The Ghatkopar-Mahul Road, the Balasaheb Thackeray Flyover in Jogeshwari and the Vasantdada Patil Marg in Ghatkopar have emerged as the deadliest roads for commuters in Mumbai since 2017, a new study has found.
Fourteen deaths were recorded per kilometre between 2017 and 2019 on the 1.36-km-long Ghatkopar-Mahul Road, which abuts the Eastern Express Highway (EEH) and the 1.1-km-long Balasaheb Thackeray Flyover leading to the Western Express Highway (WEH). A total of 56 deaths and serious injuries took place on Ghatkopar-Mahul Road between 2017 and 2019 and 38 on the Balasaheb Thackeray Flyover, according to analysis conducted by the Bloomberg Philanthropies Initiative for Global Road Safety using data provided by the Mumbai Traffic Police.
On the Vasantdada Patil Marg in Ghatkopar, eight deaths and 16 serious injuries were recorded per kilometre in the same period of time. A total of 32 deaths and serious injuries took place on the 1.3-km-long stretch, stated the Annual Road Safety Report 2019.
The report also found that 346 deaths and serious injuries took place on the 25.3-km-long WEH, 242 on the 23.5-km-long EEH, 108 on the 9.1-km-long, Sion-Panvel Highway, 57 on the 6.45-km-long Santacruz-Chembur Link Road, 47 on the 7.1-km-long Aarey Colony Road, 40 on the 6.2-km-long Goregaon-Mulund Link Road and 38 on the 2.5-km-long J.J. Flyover.
Dr Sara Whitehead, a Public Health and Preventive Medicine Consultant at Vital Strategies, said that a heat-map of Mumbai’s roadways indicated that a large number of road crashes resulting in deaths and serious injuries took place on major arterial roads.
Among junctions, Amar Mahal in Chembur was found to be deadliest. Over a two year period, 25 persons were killed and 40 more injured within a 250 meter radius of the junction. Godrej Junction in Vikhroli was just as deadly, with 18 deaths and 42 injuries recorded between 2017 and 2019.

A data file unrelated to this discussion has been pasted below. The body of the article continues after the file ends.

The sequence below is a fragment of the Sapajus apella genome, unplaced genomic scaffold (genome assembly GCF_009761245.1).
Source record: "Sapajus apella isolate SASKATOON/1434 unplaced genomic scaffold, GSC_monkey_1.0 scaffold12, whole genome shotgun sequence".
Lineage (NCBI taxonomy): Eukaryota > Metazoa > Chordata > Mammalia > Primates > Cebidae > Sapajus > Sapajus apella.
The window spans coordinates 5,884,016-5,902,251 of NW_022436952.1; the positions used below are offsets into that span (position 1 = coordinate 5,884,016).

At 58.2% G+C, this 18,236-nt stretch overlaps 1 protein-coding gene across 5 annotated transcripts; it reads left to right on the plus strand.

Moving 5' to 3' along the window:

In another indication of the dangers that the city’s two major highways pose to commuters, the study found that intersections of the WEH with major roads in Jogeshwari, Santacruz and Bandra resulted in 161 fatalities and serious injuries. Crashes at intersections of the EEH in Kurla, Ghatkopar and Kanjurmarg resulted in 111 deaths and serious injuries to commuters.
The organisation also found that a gradual reduction in road crashes, deaths and injuries over the past five years. Yashasvi Yadav, Joint Commissioner of Police (Traffic), said that achieving a 27% reduction in road accidents since 2015 was an important achievement.
The organisation’s Annual Road Safety Report 2019 found that pedestrians (47%), motorcyclists (41%) and cyclists (2%) accounted for 90% of all deaths on Mumbai’s roads and continued to remain the city’s most vulnerable road users.
Men comprised 80% of all fatalities on the roads last year, and a majority of them were aged between 20 and 29 years; 99% of drivers at fault for these accidents were also male, the report found.
Yadav added that the Intelligent Traffic Management System (ITMS) was key to reducing road crashes further. In August 2019, the Maharashtra Cabinet had earmarked Rs 891 crore for the project which will use Artificial Intelligence to decongest traffic and monitor violations. “The system is totally automated and use Artificial Intelligence to identify traffic rule violators and issue challans to them. We can also reduce serious accidents but not bring them down to zero. We are planning to implement ITMS within the next one and a half year. If that happens then there will be very few traffic policemen on the streets,” he said.
Using the ITMS, the department also hopes to reduce the average travel time for commuters by 30 minutes, Yadav said. “The signal will control traffic signals and prolong green lights on congested stretches,” he said.
Yadav added that the traffic police would also soon begin requesting drivers with more than four unpaid challans to pay their fines. “It they do not pay, we will ask the RTO to cancel their licences. If that also doesn’t work, we will start recovering unpaid fines,” he said.